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Watch Your Steps
June 5, 2019
Proofreading your way to success

This "story" (I'm using the term rather loosely here) tells of eight boxes you need to check on your way to producing a successful video for a brand, an event or an idea. The article is slightly self-serving, neither especially entertaining nor well written, and is mostly re-hashing commonly accepted media production standards in the digital era. In fact, you'd be hard-pressed to identify a single of those bullet points that is not applicable to any media production -- be it text, video, audio, images, or any other digital product.

  • Tell a story
  • Use Social Media
  • Proofread
  • Test your idea
  • Target your audience
  • Mind the devices
  • Use analytics
  • Learn from others

Wait... isn't proofreading something that only journalists and writers do? It's true that the word's etymology suggests that it only applies to written words. However, since no one simply reads anymore, barely anyone -- so-called writers or otherwise -- just writes anymore. Though it has the word "read" in it, in many cases the process of proofreading may not even involve reading words. Nowadays it refers to the last stage of the production cycle.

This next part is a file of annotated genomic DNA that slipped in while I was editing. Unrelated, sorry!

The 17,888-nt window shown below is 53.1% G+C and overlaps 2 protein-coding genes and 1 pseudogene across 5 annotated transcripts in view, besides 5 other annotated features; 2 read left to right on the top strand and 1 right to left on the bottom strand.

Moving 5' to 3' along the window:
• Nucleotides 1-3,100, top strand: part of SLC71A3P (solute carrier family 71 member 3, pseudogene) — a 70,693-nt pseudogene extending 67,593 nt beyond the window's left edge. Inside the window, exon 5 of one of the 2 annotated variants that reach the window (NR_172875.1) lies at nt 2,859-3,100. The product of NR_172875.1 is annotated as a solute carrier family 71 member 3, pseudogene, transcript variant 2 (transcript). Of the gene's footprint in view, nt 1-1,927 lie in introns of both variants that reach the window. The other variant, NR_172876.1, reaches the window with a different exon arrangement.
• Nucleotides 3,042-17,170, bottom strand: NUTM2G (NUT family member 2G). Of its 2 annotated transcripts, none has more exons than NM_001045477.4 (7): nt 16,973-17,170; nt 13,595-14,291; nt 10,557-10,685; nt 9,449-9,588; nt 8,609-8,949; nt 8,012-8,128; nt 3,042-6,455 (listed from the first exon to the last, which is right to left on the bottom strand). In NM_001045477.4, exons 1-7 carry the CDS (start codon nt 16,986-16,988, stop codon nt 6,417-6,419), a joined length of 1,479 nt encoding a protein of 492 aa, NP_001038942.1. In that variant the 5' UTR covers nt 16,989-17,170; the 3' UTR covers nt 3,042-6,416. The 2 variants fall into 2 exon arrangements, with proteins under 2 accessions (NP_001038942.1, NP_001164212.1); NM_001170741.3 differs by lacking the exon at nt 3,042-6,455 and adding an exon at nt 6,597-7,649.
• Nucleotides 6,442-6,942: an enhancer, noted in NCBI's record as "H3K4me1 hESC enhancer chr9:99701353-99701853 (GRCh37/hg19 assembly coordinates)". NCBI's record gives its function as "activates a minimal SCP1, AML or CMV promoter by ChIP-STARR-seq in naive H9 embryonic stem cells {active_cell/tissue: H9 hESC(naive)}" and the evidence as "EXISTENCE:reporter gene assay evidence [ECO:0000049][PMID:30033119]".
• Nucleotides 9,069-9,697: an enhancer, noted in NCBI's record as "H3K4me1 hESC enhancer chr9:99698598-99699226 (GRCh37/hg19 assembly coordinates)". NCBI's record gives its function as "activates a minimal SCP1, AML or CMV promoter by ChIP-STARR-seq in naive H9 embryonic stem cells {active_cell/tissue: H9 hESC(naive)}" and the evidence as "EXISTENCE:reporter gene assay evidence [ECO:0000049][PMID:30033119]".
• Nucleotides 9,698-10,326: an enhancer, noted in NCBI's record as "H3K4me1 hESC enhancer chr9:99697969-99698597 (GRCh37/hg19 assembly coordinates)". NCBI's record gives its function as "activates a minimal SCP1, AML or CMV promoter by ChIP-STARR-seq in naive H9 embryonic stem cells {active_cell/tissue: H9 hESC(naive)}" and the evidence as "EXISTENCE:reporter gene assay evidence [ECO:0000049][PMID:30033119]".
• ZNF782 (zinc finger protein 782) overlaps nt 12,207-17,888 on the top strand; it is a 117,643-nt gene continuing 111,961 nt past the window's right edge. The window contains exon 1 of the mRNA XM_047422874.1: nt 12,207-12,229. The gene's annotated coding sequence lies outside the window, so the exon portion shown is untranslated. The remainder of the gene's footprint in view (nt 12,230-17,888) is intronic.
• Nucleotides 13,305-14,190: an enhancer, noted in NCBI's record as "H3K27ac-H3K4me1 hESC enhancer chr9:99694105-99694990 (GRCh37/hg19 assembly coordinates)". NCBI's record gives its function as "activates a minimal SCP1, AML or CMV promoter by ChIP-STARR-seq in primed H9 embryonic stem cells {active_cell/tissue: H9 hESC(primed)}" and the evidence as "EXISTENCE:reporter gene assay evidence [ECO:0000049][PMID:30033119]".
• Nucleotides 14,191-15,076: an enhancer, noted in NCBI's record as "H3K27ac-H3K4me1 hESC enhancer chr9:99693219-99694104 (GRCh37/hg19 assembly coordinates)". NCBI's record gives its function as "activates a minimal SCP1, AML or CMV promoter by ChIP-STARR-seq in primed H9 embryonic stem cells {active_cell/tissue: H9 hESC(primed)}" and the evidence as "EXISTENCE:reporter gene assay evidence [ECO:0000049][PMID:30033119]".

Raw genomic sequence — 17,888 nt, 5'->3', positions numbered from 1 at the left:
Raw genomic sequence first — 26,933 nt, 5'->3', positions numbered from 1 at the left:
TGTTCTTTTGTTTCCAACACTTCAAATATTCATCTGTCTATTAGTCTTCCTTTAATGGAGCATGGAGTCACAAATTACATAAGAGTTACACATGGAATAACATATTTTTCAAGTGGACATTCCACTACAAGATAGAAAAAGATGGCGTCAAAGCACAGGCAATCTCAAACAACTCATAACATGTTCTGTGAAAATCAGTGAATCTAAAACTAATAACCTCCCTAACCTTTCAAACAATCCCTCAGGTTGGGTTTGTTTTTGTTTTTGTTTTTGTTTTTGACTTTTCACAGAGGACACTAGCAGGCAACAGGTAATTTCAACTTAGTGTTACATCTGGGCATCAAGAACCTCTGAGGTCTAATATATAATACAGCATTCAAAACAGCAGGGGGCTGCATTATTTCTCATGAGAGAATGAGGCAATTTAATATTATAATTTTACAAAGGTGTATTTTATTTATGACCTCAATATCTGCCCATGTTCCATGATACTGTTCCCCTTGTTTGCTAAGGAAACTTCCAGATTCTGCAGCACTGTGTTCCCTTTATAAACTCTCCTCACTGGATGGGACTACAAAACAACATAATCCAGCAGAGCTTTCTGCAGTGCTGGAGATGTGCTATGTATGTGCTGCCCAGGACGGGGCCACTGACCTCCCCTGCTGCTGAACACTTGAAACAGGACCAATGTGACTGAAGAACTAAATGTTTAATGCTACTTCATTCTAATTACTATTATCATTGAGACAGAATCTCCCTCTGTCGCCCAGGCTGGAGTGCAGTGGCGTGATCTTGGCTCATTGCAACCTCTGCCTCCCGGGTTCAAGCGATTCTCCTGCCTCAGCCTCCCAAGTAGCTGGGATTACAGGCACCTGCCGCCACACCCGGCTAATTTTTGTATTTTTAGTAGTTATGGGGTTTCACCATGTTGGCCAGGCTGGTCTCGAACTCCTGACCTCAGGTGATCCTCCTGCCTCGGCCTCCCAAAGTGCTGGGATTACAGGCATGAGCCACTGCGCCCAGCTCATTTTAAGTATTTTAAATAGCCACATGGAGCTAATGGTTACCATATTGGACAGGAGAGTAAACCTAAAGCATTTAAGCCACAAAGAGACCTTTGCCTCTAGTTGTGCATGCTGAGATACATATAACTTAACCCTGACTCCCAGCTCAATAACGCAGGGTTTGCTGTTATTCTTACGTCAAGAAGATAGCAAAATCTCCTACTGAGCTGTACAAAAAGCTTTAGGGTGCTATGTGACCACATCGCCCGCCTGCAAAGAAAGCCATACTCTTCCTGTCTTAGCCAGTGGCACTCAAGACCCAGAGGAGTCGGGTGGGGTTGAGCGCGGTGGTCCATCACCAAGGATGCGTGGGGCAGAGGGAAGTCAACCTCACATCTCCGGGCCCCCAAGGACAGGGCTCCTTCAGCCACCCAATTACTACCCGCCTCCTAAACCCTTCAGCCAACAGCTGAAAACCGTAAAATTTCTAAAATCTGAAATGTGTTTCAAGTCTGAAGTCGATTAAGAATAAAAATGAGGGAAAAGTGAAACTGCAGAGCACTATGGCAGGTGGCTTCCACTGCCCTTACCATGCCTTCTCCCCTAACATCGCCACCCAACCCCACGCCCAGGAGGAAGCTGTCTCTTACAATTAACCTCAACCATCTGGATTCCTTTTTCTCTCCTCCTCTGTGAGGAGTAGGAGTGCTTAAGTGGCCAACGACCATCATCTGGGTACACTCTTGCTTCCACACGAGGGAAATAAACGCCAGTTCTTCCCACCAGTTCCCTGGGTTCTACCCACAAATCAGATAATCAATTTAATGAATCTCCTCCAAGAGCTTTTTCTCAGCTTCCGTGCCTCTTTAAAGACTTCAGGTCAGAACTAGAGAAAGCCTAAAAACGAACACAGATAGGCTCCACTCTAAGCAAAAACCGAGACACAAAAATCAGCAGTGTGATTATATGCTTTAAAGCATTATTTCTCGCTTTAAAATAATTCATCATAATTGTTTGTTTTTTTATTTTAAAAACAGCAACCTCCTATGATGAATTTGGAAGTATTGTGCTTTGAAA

Proofreading is the name of a process in the publishing cycle. It typically involves technical editors reviewing the edited media from an audience perspective and marking up the media for final fixes and corrections.  

Although you could technically proofread your own work -- whether that work is a blog, a video or an image -- it is not recommended to do so. The reason is that efficient proofreading requires a degree of policing, as well as a psychological,  emotional and/or informational distance from the object placed under the magnifier. So as much as possible, you should leave proofreading to someone else.

I'll reserve going over the planning and process of proofreading videos in a future technical article. In the mean time, here's a summary of the process, in bullet points:

  • Review the printed words carefully. Since there are fewer words involved, and because the ones that do show up are set on a linear timeline, the smallest error would at the very least leave a bad (visual) taste.
  • Timing is critical, and probably the most difficult bit to get right in a digital video. The impact of your media depends almost entirely on timing the shots and sequences.
  • Ensure that the message is clear, will be remembered and can be acted on.

 

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